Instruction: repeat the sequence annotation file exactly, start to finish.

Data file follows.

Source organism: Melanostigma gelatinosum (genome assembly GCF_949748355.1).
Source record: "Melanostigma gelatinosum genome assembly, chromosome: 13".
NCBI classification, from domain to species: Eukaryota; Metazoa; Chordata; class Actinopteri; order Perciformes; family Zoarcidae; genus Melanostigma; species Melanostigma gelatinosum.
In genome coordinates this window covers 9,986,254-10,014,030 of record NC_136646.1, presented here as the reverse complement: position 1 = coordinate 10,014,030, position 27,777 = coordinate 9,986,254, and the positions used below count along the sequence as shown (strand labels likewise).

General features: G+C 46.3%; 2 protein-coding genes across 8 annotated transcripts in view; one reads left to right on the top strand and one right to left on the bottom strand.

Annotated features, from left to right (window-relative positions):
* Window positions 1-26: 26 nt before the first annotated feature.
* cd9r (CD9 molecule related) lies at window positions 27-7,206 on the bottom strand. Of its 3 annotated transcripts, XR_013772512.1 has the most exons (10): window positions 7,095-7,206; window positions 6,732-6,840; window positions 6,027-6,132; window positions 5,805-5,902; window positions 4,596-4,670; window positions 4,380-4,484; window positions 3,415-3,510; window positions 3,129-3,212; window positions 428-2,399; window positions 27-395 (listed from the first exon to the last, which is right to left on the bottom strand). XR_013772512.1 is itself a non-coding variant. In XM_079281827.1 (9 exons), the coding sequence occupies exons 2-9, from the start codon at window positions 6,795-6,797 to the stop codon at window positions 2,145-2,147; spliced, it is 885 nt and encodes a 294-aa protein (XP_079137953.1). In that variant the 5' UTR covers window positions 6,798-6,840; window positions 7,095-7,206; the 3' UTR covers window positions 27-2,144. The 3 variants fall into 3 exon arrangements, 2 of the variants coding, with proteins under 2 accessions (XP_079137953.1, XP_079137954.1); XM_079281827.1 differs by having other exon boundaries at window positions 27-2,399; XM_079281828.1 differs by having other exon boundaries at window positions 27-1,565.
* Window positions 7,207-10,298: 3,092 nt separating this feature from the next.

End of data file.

Source organism: Melanostigma gelatinosum (genome assembly GCF_949748355.1).
Source record: "Melanostigma gelatinosum genome assembly, chromosome: 13".
NCBI classification, from domain to species: Eukaryota; Metazoa; Chordata; class Actinopteri; order Perciformes; family Zoarcidae; genus Melanostigma; species Melanostigma gelatinosum.
In genome coordinates this window covers 9,986,254-10,014,030 of record NC_136646.1, presented here as the reverse complement: position 1 = coordinate 10,014,030, position 27,777 = coordinate 9,986,254, and the positions used below count along the sequence as shown (strand labels likewise).

General features: G+C 46.3%; 2 protein-coding genes across 8 annotated transcripts in view; one reads left to right on the top strand and one right to left on the bottom strand.

Annotated features, from left to right (window-relative positions):
* Window positions 1-26: 26 nt before the first annotated feature.
* cd9r (CD9 molecule related) lies at window positions 27-7,206 on the bottom strand. Of its 3 annotated transcripts, XR_013772512.1 has the most exons (10): window positions 7,095-7,206; window positions 6,732-6,840; window positions 6,027-6,132; window positions 5,805-5,902; window positions 4,596-4,670; window positions 4,380-4,484; window positions 3,415-3,510; window positions 3,129-3,212; window positions 428-2,399; window positions 27-395 (listed from the first exon to the last, which is right to left on the bottom strand). XR_013772512.1 is itself a non-coding variant. In XM_079281827.1 (9 exons), the coding sequence occupies exons 2-9, from the start codon at window positions 6,795-6,797 to the stop codon at window positions 2,145-2,147; spliced, it is 885 nt and encodes a 294-aa protein (XP_079137953.1). In that variant the 5' UTR covers window positions 6,798-6,840; window positions 7,095-7,206; the 3' UTR covers window positions 27-2,144. The 3 variants fall into 3 exon arrangements, 2 of the variants coding, with proteins under 2 accessions (XP_079137953.1, XP_079137954.1); XM_079281827.1 differs by having other exon boundaries at window positions 27-2,399; XM_079281828.1 differs by having other exon boundaries at window positions 27-1,565.
* Window positions 7,207-10,298: 3,092 nt separating this feature from the next.